Ava Max is cool. Almost too cool and chill to be the same 26-year-old who has a global smash hit already under her belt and a highly anticipated debut album, Heaven & Hell, out now on Atlantic Records. In a pop music climate that is currently filled with whispers over beats, Max brings a flare of the classic pop music you know and love from B.T. (before TikTok) with a modern twist. Her premiere album, Heaven & Hell, feels like the perfect introduction to who Ava is both as a person and an artist: fun and feisty, with zero plans of slowing down any time soon.
There have been multiple times where a debut single skyrockets its singer to an unexpected level of instant success—like Instant Ramen, but Instant Record Deals. These overnight sensations seem to just happen by sheer luck, but what you don’t usually hear about is the hard work that predates it: “It’s weird because I’ve been trying to make it for a very long time, and at the end of the day, I’m just grateful people actually care about my music and relate to my music and I just want to inspire people.” Another thing that oftentimes is missing from these stories? A follow-up release to continue their momentum. Here, Max can sleep easily with “Kings & Queens” making its way up the charts and raking in over 244 million streams on Spotify.
“Once ‘Sweet But Psycho’ came out I didn’t really have time to work on an album because I went straight to tour,” Max says. While many artists recently, like Ellie Goulding and Katy Perry, talk openly about the inevitable fatigue that comes from the ride of celebrity, it seems that Ava is already taking the steps to make sure she doesn’t burn out: “It’s all about taking it easy and not forcing yourself to do something at that moment. I really believe in manifesting and if you’re not feeling it at the moment, let it go.”
Letting go may be easy when it comes to putting the proverbial pen and paper away for the day and taking a break from work, but a tad bit harder when it comes to getting over that person you can’t just seem to get over, a topic that we all definitely face, and one that Max faces head-on in her art. She revealed that one of her new songs, “Rumors”, “was a last-minute addition—it’s a fun song on the hell side, about how I hear so many rumors about this person but I’m still ending up in his room [laughs].” Who can’t relate? She also gave some slight hints that if, after this album, you’re already begging for more Ava, not to worry—a deluxe version will definitely be on its way soon.
Avatars (the name her fans lovingly gave themselves, although I’d love to pitch them Maxxinistas), may find themselves falling head over heels for Ava Max’s music because of how instantly they relate the lyrics in her songs—something that Ava says is one of the most important parts of music to her.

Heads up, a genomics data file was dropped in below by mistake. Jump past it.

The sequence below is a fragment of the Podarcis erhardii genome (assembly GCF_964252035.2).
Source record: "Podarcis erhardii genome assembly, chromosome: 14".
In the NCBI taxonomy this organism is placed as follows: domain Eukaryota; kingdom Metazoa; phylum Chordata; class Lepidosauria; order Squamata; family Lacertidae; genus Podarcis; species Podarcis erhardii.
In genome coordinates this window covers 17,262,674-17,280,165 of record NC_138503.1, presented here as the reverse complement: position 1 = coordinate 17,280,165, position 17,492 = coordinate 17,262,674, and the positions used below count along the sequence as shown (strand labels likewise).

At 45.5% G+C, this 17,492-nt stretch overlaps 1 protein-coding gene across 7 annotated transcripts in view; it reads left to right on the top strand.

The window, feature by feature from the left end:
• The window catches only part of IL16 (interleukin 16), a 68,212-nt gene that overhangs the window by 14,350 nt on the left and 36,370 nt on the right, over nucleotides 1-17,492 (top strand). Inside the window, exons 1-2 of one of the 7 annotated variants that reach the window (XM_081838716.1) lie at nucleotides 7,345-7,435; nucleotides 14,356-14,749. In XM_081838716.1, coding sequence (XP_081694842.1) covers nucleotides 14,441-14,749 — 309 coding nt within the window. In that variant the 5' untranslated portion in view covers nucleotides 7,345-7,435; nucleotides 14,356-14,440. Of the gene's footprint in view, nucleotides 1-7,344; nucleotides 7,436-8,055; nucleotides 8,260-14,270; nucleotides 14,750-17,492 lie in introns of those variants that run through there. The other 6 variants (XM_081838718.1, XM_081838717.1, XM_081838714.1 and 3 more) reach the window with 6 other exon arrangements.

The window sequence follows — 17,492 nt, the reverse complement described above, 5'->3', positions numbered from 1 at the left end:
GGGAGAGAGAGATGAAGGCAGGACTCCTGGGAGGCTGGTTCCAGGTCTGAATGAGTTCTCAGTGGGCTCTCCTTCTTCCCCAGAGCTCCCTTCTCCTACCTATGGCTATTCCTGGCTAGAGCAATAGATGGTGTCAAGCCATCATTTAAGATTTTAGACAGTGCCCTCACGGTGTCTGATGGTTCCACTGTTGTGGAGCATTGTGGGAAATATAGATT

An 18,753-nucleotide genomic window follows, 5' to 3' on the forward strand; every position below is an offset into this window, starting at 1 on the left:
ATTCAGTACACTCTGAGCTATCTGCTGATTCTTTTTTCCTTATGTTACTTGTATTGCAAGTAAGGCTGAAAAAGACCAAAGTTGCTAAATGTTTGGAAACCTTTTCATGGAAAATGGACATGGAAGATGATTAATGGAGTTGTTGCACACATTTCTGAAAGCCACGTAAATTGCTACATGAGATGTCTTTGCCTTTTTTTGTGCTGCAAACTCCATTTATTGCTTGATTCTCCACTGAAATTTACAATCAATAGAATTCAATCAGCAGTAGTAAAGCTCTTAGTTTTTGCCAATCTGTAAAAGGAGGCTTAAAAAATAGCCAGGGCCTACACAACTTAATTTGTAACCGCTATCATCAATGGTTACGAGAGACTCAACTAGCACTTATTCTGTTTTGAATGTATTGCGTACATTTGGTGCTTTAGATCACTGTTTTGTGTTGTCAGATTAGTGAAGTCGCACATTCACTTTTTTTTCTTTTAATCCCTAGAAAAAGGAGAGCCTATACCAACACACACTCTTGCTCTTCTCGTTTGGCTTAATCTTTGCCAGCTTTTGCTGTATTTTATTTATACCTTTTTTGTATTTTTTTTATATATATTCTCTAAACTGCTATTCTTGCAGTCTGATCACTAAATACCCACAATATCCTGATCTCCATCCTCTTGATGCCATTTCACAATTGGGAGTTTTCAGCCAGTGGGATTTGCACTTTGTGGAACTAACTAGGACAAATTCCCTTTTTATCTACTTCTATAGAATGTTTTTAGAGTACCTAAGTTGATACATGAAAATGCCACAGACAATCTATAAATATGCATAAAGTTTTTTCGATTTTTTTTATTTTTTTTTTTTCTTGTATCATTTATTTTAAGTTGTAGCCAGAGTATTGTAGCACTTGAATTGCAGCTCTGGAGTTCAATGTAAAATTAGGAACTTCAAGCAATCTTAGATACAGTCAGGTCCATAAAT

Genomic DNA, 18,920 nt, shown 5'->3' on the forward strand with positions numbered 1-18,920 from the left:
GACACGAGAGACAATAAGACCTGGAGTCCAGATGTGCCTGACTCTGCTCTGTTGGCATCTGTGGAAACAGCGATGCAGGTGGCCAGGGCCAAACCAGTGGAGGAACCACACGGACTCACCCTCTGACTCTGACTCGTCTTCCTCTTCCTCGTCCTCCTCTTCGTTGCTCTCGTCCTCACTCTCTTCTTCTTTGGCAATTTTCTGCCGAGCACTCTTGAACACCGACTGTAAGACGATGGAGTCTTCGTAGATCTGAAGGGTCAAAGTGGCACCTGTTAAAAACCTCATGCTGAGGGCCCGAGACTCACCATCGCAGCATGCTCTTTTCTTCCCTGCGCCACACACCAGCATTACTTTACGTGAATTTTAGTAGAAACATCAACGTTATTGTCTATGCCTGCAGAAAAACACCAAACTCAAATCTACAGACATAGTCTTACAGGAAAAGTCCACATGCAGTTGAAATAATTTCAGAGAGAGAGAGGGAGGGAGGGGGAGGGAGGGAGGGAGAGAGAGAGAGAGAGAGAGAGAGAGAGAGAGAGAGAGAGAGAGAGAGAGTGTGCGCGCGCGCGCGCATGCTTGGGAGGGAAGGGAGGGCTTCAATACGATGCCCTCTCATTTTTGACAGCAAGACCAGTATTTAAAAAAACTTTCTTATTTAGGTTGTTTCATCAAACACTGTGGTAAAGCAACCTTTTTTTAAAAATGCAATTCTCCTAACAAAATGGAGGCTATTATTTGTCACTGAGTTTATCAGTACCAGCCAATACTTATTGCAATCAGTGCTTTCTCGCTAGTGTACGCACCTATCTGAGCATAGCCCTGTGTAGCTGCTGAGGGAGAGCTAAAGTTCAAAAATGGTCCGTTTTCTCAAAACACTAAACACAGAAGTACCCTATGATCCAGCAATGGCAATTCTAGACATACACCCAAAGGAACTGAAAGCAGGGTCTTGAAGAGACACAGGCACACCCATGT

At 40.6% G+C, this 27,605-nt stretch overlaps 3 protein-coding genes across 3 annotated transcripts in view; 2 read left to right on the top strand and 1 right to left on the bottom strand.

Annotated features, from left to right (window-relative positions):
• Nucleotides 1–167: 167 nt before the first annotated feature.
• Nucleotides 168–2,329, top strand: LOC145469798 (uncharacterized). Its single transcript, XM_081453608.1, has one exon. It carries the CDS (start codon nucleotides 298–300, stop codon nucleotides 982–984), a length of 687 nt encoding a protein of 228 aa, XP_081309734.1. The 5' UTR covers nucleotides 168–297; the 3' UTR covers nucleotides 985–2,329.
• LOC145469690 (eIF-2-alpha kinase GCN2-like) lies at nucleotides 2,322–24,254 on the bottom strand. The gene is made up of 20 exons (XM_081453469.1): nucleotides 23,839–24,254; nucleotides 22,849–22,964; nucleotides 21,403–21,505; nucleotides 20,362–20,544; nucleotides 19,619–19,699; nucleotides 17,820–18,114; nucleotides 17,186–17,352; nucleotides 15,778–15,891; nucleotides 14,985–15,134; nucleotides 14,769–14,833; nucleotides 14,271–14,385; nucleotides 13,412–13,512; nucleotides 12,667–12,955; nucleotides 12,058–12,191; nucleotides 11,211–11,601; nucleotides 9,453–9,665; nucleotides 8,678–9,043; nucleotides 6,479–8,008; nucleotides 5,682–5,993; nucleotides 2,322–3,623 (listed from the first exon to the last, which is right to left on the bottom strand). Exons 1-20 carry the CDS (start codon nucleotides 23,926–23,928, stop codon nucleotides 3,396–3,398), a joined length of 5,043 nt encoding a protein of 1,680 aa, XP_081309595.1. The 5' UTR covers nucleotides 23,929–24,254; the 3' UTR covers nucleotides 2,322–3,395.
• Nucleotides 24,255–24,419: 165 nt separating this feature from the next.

“Lyrics are all that matters. You have to relate to people. Literally, I don’t know how to explain it but lyrics have made a difference in my life.” Her love of lyrics predates her musical career and goes all the way back to when she was growing up listening to the divas of the early 2000s. I mean, who hasn’t belted “Stronger (What Doesn’t Kill You)” in a shower, or car ride, or karaoke bar? While I didn’t ask Ava if that tune was in her karaoke rotation, she said it was definitely one of the songs in the past that she wished she wrote because “it’s just too good.” Touching on her own lyrics, Max said that the track “Naked” on the album will give fans a glimpse of a different side of her—one they haven’t seen before.
As with any conversation in 2020, the topic of quarantine had to inevitably come up. “The best thing I learned about myself in quarantine is patience.” She also said that she realized she “likes to eat more than most people I know,” and at that moment, I’ve never related to a pop star more. While she is practicing patience during this time of lockdown, she’s skipped the sourdough starter kits and went on to not only record a new song for the album (“Heaven”, the opener, was done in lockdown) but also record some new music videos that will accompany the album, a process she said was really fun but of course, extra stressful in these times when your glam preparation also involves a COVID test.
When asked to pair this album with a cocktail—because this year we could all use a drink—the singer quickly answered with a jalapeño mojito, because “it’s kinda spicy, psycho, crazy.” But of course, it has a little sweetness. I’ll drink to that. And I’m sure Ava may want a cocktail in hand after the release of her album, both to celebrate “the project being out in the world and no longer mine, but the fans’” but also because with her debut album, she admits, “I’m nervous and I wonder how it’s gonna come across so I have all these thoughts in my head. It’s a rollercoaster of emotion.” After listening to the album, I feel she has nothing to worry about.
Without jinxing anything, I did slightly mention what she would do if she was nominated for a Grammy this year: “I would vomit. I would feel nauseous, sick to my stomach, and not know what to say. I would feel so grateful—I’d still feel grateful even if I don’t get anything like that.” My advice to Ava is to get the Pepto Bismol ready because if the Recording Academy has any sense, we’ll be seeing her on that stage soon, most likely thanking her childhood chihuahua that she says she loved and her family.
Heaven & Hell by Ava Max is out now on all platforms.
Images: Charlotte Rutherford